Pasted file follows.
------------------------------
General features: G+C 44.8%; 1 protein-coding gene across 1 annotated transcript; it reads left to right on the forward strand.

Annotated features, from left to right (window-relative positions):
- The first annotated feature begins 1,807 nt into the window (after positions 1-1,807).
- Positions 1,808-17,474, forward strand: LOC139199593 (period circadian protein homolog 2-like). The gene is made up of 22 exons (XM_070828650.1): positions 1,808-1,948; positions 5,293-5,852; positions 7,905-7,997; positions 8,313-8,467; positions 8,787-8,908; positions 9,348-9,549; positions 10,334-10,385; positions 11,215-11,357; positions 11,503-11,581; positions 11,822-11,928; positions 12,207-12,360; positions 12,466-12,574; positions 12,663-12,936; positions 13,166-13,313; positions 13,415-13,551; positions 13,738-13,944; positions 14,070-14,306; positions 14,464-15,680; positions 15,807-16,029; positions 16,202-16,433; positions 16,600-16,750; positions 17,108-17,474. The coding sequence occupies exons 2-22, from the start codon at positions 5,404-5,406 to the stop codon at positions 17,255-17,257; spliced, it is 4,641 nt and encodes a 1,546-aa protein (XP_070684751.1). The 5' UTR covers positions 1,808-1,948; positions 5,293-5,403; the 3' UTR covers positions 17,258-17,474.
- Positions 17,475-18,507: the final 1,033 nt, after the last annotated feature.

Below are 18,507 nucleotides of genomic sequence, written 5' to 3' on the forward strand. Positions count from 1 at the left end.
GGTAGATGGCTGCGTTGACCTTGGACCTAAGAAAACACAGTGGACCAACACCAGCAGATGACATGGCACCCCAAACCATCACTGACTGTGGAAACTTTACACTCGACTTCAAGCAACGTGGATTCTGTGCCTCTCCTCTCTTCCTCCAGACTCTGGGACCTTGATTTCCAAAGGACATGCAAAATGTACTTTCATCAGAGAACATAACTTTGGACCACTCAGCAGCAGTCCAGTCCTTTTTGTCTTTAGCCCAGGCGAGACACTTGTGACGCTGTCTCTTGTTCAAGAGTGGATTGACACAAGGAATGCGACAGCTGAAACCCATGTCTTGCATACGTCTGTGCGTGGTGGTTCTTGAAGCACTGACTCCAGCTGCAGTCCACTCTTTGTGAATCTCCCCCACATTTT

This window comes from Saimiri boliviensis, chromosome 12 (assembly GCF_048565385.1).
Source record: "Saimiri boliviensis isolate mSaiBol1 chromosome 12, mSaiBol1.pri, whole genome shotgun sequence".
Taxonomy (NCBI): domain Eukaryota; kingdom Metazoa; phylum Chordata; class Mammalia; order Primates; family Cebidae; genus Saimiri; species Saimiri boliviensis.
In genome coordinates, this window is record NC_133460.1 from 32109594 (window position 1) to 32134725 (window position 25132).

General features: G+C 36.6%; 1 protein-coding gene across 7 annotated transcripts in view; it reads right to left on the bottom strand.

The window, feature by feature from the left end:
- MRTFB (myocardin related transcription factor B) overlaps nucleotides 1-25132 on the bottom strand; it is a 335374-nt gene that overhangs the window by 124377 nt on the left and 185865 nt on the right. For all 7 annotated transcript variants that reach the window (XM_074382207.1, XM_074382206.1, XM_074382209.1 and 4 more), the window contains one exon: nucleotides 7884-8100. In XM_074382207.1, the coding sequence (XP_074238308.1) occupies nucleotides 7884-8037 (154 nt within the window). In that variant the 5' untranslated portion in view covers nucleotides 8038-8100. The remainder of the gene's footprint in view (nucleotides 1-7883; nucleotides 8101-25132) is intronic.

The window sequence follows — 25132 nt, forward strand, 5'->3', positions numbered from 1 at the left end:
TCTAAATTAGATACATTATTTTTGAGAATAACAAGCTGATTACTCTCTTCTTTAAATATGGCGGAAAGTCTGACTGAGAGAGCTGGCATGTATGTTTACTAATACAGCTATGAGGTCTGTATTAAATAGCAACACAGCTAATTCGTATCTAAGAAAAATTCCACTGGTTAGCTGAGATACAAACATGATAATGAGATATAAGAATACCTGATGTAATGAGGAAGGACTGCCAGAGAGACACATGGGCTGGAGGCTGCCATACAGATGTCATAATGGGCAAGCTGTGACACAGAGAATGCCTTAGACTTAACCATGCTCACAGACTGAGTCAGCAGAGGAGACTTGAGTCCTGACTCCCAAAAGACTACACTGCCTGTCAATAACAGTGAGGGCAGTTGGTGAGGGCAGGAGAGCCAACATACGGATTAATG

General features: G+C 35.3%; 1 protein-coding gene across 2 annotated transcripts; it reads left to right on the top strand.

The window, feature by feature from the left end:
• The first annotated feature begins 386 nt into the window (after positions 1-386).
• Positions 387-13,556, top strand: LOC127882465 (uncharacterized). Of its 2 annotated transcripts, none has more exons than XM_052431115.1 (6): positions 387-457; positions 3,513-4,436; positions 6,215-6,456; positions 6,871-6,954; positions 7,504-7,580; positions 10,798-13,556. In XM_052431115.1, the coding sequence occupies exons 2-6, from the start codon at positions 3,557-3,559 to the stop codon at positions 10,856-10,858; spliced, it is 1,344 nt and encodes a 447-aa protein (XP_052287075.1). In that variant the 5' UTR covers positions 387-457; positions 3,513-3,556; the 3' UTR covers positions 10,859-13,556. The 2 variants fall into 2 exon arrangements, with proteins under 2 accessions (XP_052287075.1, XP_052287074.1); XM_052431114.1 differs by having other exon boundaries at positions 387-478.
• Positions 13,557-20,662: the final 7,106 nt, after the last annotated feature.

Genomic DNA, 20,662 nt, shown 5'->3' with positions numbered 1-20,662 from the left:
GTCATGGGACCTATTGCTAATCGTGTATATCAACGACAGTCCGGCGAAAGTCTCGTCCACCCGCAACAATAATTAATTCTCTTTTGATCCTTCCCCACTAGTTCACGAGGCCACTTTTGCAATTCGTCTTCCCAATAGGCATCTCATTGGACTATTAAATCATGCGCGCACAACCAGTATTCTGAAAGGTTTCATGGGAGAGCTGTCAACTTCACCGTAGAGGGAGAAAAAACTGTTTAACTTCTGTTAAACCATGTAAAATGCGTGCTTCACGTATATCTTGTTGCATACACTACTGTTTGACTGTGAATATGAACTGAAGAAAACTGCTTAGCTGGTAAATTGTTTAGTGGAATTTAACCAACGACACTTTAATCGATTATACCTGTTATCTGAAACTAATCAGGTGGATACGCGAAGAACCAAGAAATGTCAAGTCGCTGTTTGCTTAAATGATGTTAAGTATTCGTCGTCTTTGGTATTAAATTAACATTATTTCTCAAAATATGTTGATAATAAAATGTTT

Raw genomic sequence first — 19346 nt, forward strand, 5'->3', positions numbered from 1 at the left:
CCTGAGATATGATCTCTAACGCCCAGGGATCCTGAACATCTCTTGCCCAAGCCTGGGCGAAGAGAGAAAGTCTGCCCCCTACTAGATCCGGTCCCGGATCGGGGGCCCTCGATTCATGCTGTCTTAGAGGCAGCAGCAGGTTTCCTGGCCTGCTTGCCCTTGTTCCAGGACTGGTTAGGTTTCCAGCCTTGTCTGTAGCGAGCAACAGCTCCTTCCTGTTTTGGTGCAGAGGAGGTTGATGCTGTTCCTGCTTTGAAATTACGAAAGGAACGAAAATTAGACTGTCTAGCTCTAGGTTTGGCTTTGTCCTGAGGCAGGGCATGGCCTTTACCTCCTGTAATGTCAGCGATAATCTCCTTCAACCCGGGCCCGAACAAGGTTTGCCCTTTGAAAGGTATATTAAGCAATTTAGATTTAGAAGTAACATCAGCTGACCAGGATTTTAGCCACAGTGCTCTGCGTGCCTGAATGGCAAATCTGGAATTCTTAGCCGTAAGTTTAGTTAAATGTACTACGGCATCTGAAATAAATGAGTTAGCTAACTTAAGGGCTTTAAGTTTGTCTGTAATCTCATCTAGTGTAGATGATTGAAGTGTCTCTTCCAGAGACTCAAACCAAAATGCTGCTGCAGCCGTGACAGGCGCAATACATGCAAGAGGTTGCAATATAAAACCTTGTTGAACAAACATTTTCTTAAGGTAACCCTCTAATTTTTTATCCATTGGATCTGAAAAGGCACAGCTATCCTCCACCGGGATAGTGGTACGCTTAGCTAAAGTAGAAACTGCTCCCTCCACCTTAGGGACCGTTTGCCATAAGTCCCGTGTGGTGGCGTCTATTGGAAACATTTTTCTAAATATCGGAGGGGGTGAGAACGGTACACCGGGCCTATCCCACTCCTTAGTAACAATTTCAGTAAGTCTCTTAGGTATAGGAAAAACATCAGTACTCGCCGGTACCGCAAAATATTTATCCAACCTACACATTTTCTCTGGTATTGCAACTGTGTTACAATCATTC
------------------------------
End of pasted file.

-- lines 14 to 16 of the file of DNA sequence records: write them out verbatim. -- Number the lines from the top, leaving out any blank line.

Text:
- MRTFB (myocardin related transcription factor B) overlaps nucleotides 1-25132 on the bottom strand; it is a 335374-nt gene that overhangs the window by 124377 nt on the left and 185865 nt on the right. For all 7 annotated transcript variants that reach the window (XM_074382207.1, XM_074382206.1, XM_074382209.1 and 4 more), the window contains one exon: nucleotides 7884-8100. In XM_074382207.1, the coding sequence (XP_074238308.1) occupies nucleotides 7884-8037 (154 nt within the window). In that variant the 5' untranslated portion in view covers nucleotides 8038-8100. The remainder of the gene's footprint in view (nucleotides 1-7883; nucleotides 8101-25132) is intronic.

The window sequence follows — 25132 nt, forward strand, 5'->3', positions numbered from 1 at the left end:
TCTAAATTAGATACATTATTTTTGAGAATAACAAGCTGATTACTCTCTTCTTTAAATATGGCGGAAAGTCTGACTGAGAGAGCTGGCATGTATGTTTACTAATACAGCTATGAGGTCTGTATTAAATAGCAACACAGCTAATTCGTATCTAAGAAAAATTCCACTGGTTAGCTGAGATACAAACATGATAATGAGATATAAGAATACCTGATGTAATGAGGAAGGACTGCCAGAGAGACACATGGGCTGGAGGCTGCCATACAGATGTCATAATGGGCAAGCTGTGACACAGAGAATGCCTTAGACTTAACCATGCTCACAGACTGAGTCAGCAGAGGAGACTTGAGTCCTGACTCCCAAAAGACTACACTGCCTGTCAATAACAGTGAGGGCAGTTGGTGAGGGCAGGAGAGCCAACATACGGATTAATG